Employees need eldercare support for family
A woeful lack of eldercare support for employees and the current recruitment crisis in the domiciliary sector has created a perfect storm, meaning employers risk losing staff who have responsibilities for looking after elderly or frail family members.
Whether care is required urgently or is a decision taken over a longer period of time, it can be hugely emotional for all involved. Family conflicts are not unusual and employees can feel unable to juggle both work and home life. We often support employees through this emotional time but we’re currently witnessing an additional level of stress as families cannot access the support they need.
The following are the care-related issues that employees are currently facing:
- The shortfall in staff means many care homes are having to turn down new clients, leaving employees facing the prospect of caring for their elderly relatives themselves.
- Some employees are concerned that the current vacancies in the sector may impact the quality of care that can be delivered and so may opt to care for their relative at home.
- Similarly, the prospect of Covid-enforced care home lockdowns is understandably leaving some employees reluctant to choose this route for elderly relatives.
- At-home care is facing the same staff shortages as care homes and so employees cannot even access support for family members within their own home both on a short-term basis such as on discharge from hospital and long-term
- Even when care is not required, employees with elderly parents often find themselves spending huge amounts of time making appointments on their behalf with various agencies such as GPs, District Nurses, dieticians etc.
Arranging care can be hugely challenging and stressful for employees and unfortunately, the current recruitment crisis in the industry is only exacerbating things. Employees simply have less choice for their relatives at present and that impacts their ability to manage their responsibilities at work and at home.
Eldercare support for employees needs to become more mainstream as not only are people living longer in general but the workforce is also ageing, so more people will be simultaneously in work but also needing to care for elderly relatives. In addition, with state support for care increasingly difficult to access, employees are more likely to need to stay in work to be able to fund additional expenditure such as carers for family members or to save for their own care at a later date. Paradoxically, staying in work becomes increasingly difficult without the right support, at a time when people financially need to work to fund any eldercare.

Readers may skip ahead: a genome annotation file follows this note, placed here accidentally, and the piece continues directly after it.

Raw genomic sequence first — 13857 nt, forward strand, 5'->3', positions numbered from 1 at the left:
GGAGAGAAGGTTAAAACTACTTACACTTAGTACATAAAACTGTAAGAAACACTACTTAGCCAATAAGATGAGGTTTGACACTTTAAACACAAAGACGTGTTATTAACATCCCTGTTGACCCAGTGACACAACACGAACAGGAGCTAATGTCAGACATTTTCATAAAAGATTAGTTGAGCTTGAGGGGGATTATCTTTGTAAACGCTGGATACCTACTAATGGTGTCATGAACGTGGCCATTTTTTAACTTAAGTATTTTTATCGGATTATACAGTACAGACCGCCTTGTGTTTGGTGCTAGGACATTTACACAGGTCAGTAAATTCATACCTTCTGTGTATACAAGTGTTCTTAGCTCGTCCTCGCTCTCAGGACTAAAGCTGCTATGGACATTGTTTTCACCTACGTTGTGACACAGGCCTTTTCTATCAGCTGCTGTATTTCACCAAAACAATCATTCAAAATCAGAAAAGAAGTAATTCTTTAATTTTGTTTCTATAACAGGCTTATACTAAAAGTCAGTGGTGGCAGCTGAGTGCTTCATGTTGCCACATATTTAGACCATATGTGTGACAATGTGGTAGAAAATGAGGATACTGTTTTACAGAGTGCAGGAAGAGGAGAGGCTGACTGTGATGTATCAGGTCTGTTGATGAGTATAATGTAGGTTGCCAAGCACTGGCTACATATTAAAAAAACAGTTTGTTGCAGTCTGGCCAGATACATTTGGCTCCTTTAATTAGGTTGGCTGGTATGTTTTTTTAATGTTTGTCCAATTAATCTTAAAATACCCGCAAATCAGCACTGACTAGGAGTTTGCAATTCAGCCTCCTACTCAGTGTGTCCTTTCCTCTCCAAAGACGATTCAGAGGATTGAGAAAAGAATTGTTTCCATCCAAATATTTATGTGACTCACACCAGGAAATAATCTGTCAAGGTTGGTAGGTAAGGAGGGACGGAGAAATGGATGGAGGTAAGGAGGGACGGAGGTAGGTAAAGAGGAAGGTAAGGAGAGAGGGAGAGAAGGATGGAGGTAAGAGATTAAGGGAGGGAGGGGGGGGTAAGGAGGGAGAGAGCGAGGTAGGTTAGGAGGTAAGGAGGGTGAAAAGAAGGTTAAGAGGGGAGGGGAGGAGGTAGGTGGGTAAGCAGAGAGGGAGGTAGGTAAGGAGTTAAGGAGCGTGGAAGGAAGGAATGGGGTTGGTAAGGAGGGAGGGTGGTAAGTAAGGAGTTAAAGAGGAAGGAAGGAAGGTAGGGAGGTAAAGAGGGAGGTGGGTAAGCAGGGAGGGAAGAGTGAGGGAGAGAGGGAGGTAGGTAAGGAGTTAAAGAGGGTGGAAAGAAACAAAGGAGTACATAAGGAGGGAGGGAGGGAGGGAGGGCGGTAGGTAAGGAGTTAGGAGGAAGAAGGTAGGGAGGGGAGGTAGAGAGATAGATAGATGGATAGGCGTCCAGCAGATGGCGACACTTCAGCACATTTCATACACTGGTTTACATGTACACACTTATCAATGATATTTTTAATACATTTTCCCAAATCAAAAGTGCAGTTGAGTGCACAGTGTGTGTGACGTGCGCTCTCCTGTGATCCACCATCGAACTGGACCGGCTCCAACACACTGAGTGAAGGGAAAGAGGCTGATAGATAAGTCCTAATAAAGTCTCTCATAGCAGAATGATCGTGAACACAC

Types of eldercare support required
Eldercare support is multi-faceted, combining the practical aspects of selecting a care provider, the financial aspect of funding that care, and the emotional stress of acknowledging the waning independence of a loved one. Other requirements may include accessing products, services and verified local providers for home adaptations and supportive technology; health advice on chronic conditions; as well as legal issues around the sale of a home and powers of attorney.
Employers need to ensure the eldercare support they offer not only empowers their employees to make informed decisions for the individual needing care but also provides mental and physical support for the employee themselves. In addition, it is important for employers to appreciate the ongoing stress of having elderly care responsibilities and therefore flexibility such as homeworking and working patterns can help the employee to manage work effectively alongside. Access to reliable sources of information on local support services, and guidance for their own health is also extremely important.
Eldercare is an extremely complex area and requires specialist support. If employers do not step up and improve their offering, they risk losing staff who cannot manage the dual responsibilities of work and home. By supporting staff from the outset on these issues, employees will be able to successfully navigate the care system and also remain productive in the workplace.
Christine Husbands is managing director of RedArc, a service that provides personal nurse advisers for people experiencing illness, disability, trauma or bereavement.
Christine spent the initial part of her career in financial roles and she has held several board positions in Financial Services and is a Chartered Director. During her time...